Meet John O’Brien – Irish Immigrant

Anyone who knows anything about the Irish diaspora in Cleveland knows Mr. John O’Brien who, since 1996, has served as president of the West Side Irish American Club in Olmsted Township and not only founded our annual Irish Cultural Festival in 1982 but coordinated it every year since that time. We were thus very glad when John consented to grant us an interview at his home in Fairview Park where we were invited to sit with him on his sofa and listen to his story.

Subsequently, we learned that he had been born close to Athlone, a town in Central Ireland. Unfortunately, John lost his father when he was a year old but his mother did a splendid job raising John and his four siblings on their family farm that produced crops and livestock. In 1956, when John was a young man, he decided to follow the example of quite a few of his countrypersons and journey to the North American continent via ship. He was quick to tell us though that he made this decision by choice; conditions in Ireland were not particularly great at the time but they were not too bad either.

Nevertheless, John didn’t travel directly to the United States; he lived in Montreal for several years where he worked on the local railroads as a brakeman. He also met and married his wife, Eileen. Finally, in 1963, John and Eileen and their two daughters, Noreen and Cathy, all immigrated to the United States where they settled in Cleveland. Soon afterward, the family was blessed with two additions who were Patricia born in 1964 and John, Jr. born in 1965.

Upon arriving here, John went to work in the offices of the Brotherhood of Railroad Trainmen, located in the Standard Building, that later merged with three other unions to become the United Transportation Union. Eventually John acquired the skills to be promoted to the job title of “auditor’ and remained with the union until he retired in 1996.

Like other Irish immigrants living in the Cleveland area, John and his family also became involved with the West Side Irish American Club (i.e. WSIA) then located on Madison Avenue and in 1979 he was honored to become a WSIA trustee. As membership in the WSIA expanded, a larger home was needed so John and other members went to work acquiring property in Olmsted Township and physically building new structures. At last, in July of 1990, the WSIA as we know it officially opened its doors and just a few years later John became the club president, a position that he has held for some twenty-four years. Simultaneously, however, John was busy making sure that the Irish Cultural Festival operated properly. To be sure, one of the main purposes of both the Irish Cultural Festival as well as the WSIA is to bring people together and “keep alive the rich culture of a great country.”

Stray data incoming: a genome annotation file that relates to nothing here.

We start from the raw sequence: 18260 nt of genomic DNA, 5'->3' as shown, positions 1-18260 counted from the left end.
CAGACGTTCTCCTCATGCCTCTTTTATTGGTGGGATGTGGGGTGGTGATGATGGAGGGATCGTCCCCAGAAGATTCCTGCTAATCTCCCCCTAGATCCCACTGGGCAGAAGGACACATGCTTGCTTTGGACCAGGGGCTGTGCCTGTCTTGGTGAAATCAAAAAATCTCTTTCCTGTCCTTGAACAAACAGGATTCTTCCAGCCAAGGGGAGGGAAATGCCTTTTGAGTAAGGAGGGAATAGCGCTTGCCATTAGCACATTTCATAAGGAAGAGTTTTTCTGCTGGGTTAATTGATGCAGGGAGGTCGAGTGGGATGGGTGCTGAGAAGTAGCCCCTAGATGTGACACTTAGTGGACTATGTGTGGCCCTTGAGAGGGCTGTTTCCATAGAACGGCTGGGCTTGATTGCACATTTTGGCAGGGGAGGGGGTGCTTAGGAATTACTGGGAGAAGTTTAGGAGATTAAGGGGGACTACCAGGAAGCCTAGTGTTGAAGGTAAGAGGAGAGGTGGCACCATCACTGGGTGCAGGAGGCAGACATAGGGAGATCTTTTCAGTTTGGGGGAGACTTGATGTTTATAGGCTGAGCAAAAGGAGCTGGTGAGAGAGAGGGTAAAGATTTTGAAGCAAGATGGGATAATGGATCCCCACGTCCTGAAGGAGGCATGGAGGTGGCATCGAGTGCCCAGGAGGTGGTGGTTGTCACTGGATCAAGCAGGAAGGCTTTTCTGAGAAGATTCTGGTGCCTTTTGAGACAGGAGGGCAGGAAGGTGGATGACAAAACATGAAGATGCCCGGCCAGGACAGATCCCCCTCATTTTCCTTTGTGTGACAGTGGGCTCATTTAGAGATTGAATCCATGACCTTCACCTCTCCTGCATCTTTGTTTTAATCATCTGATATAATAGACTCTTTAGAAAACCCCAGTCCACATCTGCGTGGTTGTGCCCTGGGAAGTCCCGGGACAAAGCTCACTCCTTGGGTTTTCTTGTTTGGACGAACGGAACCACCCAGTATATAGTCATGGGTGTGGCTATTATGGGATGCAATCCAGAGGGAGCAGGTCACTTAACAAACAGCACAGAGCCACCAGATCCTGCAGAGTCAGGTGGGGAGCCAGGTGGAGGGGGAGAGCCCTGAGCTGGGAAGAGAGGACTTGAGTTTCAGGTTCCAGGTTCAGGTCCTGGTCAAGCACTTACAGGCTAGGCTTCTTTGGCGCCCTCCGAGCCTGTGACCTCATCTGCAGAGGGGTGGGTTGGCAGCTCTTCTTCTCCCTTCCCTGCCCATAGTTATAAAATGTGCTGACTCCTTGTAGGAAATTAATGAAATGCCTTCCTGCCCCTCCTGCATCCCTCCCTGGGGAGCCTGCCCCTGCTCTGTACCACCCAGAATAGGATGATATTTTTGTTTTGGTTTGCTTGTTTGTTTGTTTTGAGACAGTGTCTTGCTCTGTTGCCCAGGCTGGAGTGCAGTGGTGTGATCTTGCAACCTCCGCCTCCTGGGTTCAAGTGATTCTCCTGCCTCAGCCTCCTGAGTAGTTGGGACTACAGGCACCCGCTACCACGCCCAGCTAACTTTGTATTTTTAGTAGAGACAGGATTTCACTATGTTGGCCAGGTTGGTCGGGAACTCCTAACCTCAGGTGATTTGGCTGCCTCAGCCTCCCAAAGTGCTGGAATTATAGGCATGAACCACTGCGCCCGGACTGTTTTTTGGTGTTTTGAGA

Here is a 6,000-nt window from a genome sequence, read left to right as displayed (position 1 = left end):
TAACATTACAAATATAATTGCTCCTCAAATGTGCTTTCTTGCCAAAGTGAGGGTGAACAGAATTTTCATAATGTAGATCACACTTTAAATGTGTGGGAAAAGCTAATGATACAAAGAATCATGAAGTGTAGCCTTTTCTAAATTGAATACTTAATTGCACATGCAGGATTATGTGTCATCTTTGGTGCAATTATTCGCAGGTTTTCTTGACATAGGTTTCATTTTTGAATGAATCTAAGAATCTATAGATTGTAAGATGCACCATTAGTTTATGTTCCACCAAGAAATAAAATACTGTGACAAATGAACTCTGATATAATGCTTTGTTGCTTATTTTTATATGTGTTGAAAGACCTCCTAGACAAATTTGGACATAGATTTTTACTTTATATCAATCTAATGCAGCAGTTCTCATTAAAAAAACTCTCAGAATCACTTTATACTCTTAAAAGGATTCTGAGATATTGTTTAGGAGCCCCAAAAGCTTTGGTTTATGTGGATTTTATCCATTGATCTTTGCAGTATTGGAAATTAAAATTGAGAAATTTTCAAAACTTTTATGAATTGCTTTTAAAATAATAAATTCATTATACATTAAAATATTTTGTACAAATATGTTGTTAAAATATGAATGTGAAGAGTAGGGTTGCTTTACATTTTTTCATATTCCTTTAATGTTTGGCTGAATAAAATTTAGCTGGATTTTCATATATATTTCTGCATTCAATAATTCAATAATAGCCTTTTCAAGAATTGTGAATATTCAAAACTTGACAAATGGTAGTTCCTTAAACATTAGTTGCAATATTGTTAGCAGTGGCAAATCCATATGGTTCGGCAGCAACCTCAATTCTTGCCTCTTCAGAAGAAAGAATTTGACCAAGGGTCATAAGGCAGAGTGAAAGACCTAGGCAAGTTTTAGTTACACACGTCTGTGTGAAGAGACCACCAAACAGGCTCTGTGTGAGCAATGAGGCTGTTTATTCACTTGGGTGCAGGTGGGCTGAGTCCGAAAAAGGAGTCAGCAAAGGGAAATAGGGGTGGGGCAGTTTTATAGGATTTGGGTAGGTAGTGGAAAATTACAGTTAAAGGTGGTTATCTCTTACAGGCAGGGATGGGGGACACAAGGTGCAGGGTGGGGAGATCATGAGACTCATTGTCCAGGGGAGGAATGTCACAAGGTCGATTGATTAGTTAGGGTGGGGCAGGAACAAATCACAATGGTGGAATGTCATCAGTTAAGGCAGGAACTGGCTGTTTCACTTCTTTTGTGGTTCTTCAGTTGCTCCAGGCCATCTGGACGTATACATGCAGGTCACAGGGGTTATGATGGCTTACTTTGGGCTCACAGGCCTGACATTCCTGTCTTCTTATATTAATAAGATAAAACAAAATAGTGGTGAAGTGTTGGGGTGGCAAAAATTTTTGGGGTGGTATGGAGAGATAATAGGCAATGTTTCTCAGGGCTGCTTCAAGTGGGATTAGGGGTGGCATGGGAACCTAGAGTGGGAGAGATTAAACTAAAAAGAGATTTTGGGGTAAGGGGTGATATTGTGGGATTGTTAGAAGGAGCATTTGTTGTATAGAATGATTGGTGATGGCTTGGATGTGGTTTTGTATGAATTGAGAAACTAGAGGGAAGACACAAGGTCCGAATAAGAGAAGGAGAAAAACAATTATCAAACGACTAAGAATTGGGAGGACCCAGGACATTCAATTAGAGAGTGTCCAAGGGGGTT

When we asked John about his specific motivations for coming to the United States, he told us that from 1947 to 1963 many people immigrated to the United States from Ireland so he “just joined the throng” and he is glad that he did. Along these lines, he told us that one of the things that he really likes about his adopted country is that, unlike other countries and/or locales, there are no class distinctions in the United States.

Of course, he is quite proud of his children and their accomplishments and thus shared with us that Patricia is a probation officer working in Cleveland; Cathy lives in Cincinnati where she is a history teacher; Noreen works for the Catholic Diocese of Lafayette, Indiana; and John, Jr. has distinguished himself as the publisher/editor of the “Ohio Irish American News.” All told, John and Eileen have seventeen grandchildren and four great-grandchildren at this time.

As we were interviewing John, one of his ever-apparent attributes was the humility that he displayed. In fact, when we asked him about his contributions to the WSIA as its president, he firmly replied that “we all work as a team” and that the role that volunteers play in the success of the WSIA cannot be overstated; in fact, he considers the volunteers to be the “rock” of the organization.

Later, before we left, Eileen chimed in and told us that “he’s always like that” in terms of downplaying his own accomplishments, but, no doubt about it, “John does a lot!”

This point-of-view is also held by John’s son, Mr. John O. Brien, Jr. who told us, “I was born into a house immersed into the Irish culture, volunteerism and the belief that each day, we are trading one day of our life for something, let that something be worthwhile, and make a difference. That philosophy came from my father, both in word and deed. He lives that in all that he says and does.”

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